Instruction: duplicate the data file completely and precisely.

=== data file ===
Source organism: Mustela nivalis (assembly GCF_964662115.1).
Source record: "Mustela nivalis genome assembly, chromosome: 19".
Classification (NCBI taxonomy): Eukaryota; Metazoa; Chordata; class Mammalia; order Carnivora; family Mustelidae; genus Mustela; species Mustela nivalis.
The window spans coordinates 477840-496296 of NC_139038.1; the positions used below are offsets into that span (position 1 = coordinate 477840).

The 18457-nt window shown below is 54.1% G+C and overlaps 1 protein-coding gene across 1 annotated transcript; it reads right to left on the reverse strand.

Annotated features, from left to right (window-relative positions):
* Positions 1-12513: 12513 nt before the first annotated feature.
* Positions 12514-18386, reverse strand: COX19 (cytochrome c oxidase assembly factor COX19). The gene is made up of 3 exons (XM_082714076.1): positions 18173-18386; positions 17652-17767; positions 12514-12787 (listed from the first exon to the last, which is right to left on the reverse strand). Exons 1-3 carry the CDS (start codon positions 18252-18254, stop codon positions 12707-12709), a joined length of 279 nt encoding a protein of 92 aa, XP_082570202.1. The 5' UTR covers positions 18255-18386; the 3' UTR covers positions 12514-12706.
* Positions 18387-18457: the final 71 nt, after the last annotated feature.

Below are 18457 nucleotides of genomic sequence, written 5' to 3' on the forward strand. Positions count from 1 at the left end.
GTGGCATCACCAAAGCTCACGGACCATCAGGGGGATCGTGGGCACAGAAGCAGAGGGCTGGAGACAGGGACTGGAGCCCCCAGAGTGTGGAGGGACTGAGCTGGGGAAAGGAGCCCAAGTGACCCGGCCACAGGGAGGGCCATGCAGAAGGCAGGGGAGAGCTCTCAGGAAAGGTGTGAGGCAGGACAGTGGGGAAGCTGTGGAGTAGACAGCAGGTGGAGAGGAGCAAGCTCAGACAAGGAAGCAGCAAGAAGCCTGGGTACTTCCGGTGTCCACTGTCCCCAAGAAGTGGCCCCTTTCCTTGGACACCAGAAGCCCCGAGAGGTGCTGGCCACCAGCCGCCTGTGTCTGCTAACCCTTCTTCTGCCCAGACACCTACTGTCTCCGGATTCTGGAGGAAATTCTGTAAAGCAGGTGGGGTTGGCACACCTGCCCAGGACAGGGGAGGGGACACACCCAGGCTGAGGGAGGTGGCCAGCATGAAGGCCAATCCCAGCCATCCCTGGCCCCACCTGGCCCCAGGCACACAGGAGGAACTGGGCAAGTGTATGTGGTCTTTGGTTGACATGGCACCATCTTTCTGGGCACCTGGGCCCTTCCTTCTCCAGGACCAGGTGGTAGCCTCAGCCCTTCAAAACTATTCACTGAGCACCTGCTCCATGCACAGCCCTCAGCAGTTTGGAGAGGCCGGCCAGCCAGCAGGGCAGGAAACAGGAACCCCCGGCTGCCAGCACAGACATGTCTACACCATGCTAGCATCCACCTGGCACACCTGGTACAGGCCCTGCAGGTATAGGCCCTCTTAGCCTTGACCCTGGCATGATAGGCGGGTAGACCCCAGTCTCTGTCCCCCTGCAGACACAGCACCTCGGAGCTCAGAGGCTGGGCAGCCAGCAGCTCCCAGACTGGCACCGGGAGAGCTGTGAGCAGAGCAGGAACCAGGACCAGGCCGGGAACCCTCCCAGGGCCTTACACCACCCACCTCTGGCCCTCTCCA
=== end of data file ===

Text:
Source organism: Mustela nivalis (assembly GCF_964662115.1).
Source record: "Mustela nivalis genome assembly, chromosome: 19".
Classification (NCBI taxonomy): Eukaryota; Metazoa; Chordata; class Mammalia; order Carnivora; family Mustelidae; genus Mustela; species Mustela nivalis.
The window spans coordinates 477840-496296 of NC_139038.1; the positions used below are offsets into that span (position 1 = coordinate 477840).

The 18457-nt window shown below is 54.1% G+C and overlaps 1 protein-coding gene across 1 annotated transcript; it reads right to left on the reverse strand.

Annotated features, from left to right (window-relative positions):
* Positions 1-12513: 12513 nt before the first annotated feature.
* Positions 12514-18386, reverse strand: COX19 (cytochrome c oxidase assembly factor COX19). The gene is made up of 3 exons (XM_082714076.1): positions 18173-18386; positions 17652-17767; positions 12514-12787 (listed from the first exon to the last, which is right to left on the reverse strand). Exons 1-3 carry the CDS (start codon positions 18252-18254, stop codon positions 12707-12709), a joined length of 279 nt encoding a protein of 92 aa, XP_082570202.1. The 5' UTR covers positions 18255-18386; the 3' UTR covers positions 12514-12706.
* Positions 18387-18457: the final 71 nt, after the last annotated feature.

Below are 18457 nucleotides of genomic sequence, written 5' to 3' on the forward strand. Positions count from 1 at the left end.
GTGGCATCACCAAAGCTCACGGACCATCAGGGGGATCGTGGGCACAGAAGCAGAGGGCTGGAGACAGGGACTGGAGCCCCCAGAGTGTGGAGGGACTGAGCTGGGGAAAGGAGCCCAAGTGACCCGGCCACAGGGAGGGCCATGCAGAAGGCAGGGGAGAGCTCTCAGGAAAGGTGTGAGGCAGGACAGTGGGGAAGCTGTGGAGTAGACAGCAGGTGGAGAGGAGCAAGCTCAGACAAGGAAGCAGCAAGAAGCCTGGGTACTTCCGGTGTCCACTGTCCCCAAGAAGTGGCCCCTTTCCTTGGACACCAGAAGCCCCGAGAGGTGCTGGCCACCAGCCGCCTGTGTCTGCTAACCCTTCTTCTGCCCAGACACCTACTGTCTCCGGATTCTGGAGGAAATTCTGTAAAGCAGGTGGGGTTGGCACACCTGCCCAGGACAGGGGAGGGGACACACCCAGGCTGAGGGAGGTGGCCAGCATGAAGGCCAATCCCAGCCATCCCTGGCCCCACCTGGCCCCAGGCACACAGGAGGAACTGGGCAAGTGTATGTGGTCTTTGGTTGACATGGCACCATCTTTCTGGGCACCTGGGCCCTTCCTTCTCCAGGACCAGGTGGTAGCCTCAGCCCTTCAAAACTATTCACTGAGCACCTGCTCCATGCACAGCCCTCAGCAGTTTGGAGAGGCCGGCCAGCCAGCAGGGCAGGAAACAGGAACCCCCGGCTGCCAGCACAGACATGTCTACACCATGCTAGCATCCACCTGGCACACCTGGTACAGGCCCTGCAGGTATAGGCCCTCTTAGCCTTGACCCTGGCATGATAGGCGGGTAGACCCCAGTCTCTGTCCCCCTGCAGACACAGCACCTCGGAGCTCAGAGGCTGGGCAGCCAGCAGCTCCCAGACTGGCACCGGGAGAGCTGTGAGCAGAGCAGGAACCAGGACCAGGCCGGGAACCCTCCCAGGGCCTTACACCACCCACCTCTGGCCCTCTCCA